HMRC bungles are part of a wider problem

February 01, 2011 11:56 AM

The Public Accounts Committee has criticised HMRC for their mismanagement of the tax system. We’ve seen repeated bungles by the tax authority, and unfortunately stories of over payments, under payments and dodgy computer systems are not new. This morning’s news is no different: the implementation of a new computer system has delayed the processing of tax returns from 2008-09, causing “unacceptable uncertainty and inconvenience to the taxpayer”. HMRC has also failed to tackle a backlog of 18 million PAYE cases from 2007-08 and earlier, affecting an estimated 15 million taxpayers. The PAC estimate that £1.4 billion of tax was underpaid and there is £3.0 billion of overpaid tax to be refunded. What's more, HMRC knew about the mistakes long before they decided to tell taxpayers about them.

There was something else that was rather telling in the report’s summary:

“The Department failed to understand the impact of the Finance Act 2008 on the deadlines for collecting tax, and so is now unable to collect any of the estimated £650 million underpaid in 2006-07 and earlier.”

The annual Finance Acts clearly add further confusion to an already overly complex system. If the tax system was simpler it would be easier and cheaper to administer. Taxpayers wouldn’t receive letters on their doormat telling them that they owed yet more tax, after making decisions with their household budgets that were based on their monthly pay cheques. It places undue pressure on families and probably on the staff that work at HMRC too. The tax system needs to be radically simplified.The Public Accounts Committee has criticised HMRC for their mismanagement of the tax system. We’ve seen repeated bungles by the tax authority, and unfortunately stories of over payments, under payments and dodgy computer systems are not new. This morning’s news is no different: the implementation of a new computer system has delayed the processing of tax returns from 2008-09, causing “unacceptable uncertainty and inconvenience to the taxpayer”. HMRC has also failed to tackle a backlog of 18 million PAYE cases from 2007-08 and earlier, affecting an estimated 15 million taxpayers. The PAC estimate that £1.4 billion of tax was underpaid and there is £3.0 billion of overpaid tax to be refunded. What's more, HMRC knew about the mistakes long before they decided to tell taxpayers about them.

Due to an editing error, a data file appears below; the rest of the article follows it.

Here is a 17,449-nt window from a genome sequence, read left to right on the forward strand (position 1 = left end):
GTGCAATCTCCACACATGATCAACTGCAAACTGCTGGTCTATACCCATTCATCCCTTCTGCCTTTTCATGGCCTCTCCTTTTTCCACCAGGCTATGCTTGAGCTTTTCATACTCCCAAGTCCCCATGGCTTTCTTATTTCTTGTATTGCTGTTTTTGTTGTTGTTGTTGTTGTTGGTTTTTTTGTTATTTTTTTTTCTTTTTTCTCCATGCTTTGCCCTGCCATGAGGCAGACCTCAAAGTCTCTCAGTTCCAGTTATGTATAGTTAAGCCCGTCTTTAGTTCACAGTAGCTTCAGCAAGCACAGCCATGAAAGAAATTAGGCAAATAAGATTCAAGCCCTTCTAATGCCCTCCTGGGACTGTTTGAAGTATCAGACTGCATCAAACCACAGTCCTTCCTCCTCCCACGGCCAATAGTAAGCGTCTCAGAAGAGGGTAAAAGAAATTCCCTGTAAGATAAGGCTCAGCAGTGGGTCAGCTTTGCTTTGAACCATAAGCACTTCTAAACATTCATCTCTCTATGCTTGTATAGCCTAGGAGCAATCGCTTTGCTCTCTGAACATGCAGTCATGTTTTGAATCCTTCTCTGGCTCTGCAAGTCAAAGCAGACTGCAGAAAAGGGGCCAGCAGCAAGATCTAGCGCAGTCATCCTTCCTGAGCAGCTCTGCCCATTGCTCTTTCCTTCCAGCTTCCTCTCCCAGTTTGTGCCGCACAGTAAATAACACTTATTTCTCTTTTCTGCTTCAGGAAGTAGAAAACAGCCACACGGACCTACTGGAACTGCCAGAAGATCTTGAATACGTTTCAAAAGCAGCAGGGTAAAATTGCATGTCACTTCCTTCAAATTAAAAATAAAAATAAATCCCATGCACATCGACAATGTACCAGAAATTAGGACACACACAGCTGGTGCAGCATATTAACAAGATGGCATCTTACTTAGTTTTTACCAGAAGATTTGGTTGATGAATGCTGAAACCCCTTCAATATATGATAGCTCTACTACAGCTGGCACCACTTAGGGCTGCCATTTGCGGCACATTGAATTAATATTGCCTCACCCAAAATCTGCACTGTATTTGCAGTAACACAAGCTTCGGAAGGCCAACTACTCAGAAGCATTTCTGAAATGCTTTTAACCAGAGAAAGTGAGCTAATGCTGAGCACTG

There was something else that was rather telling in the report’s summary:

“The Department failed to understand the impact of the Finance Act 2008 on the deadlines for collecting tax, and so is now unable to collect any of the estimated £650 million underpaid in 2006-07 and earlier.”

The annual Finance Acts clearly add further confusion to an already overly complex system. If the tax system was simpler it would be easier and cheaper to administer. Taxpayers wouldn’t receive letters on their doormat telling them that they owed yet more tax, after making decisions with their household budgets that were based on their monthly pay cheques. It places undue pressure on families and probably on the staff that work at HMRC too. The tax system needs to be radically simplified.

Latest Blogs:

TaxPayers' Alliance Icon

Aid spending needs to be more transparent

4:55 PM 08, Dec 2016 Harry Fairhead

TaxPayers' Alliance Icon

The sugar tax and the public finances

6:00 AM 05, Dec 2016 Harry Fairhead

TaxPayers' Alliance Icon

Working for the taxman

6:00 AM 26, Nov 2016 Harry Fairhead

TaxPayers' Alliance Icon

Further thoughts on the Autumn Statement

4:56 PM 24, Nov 2016 James Price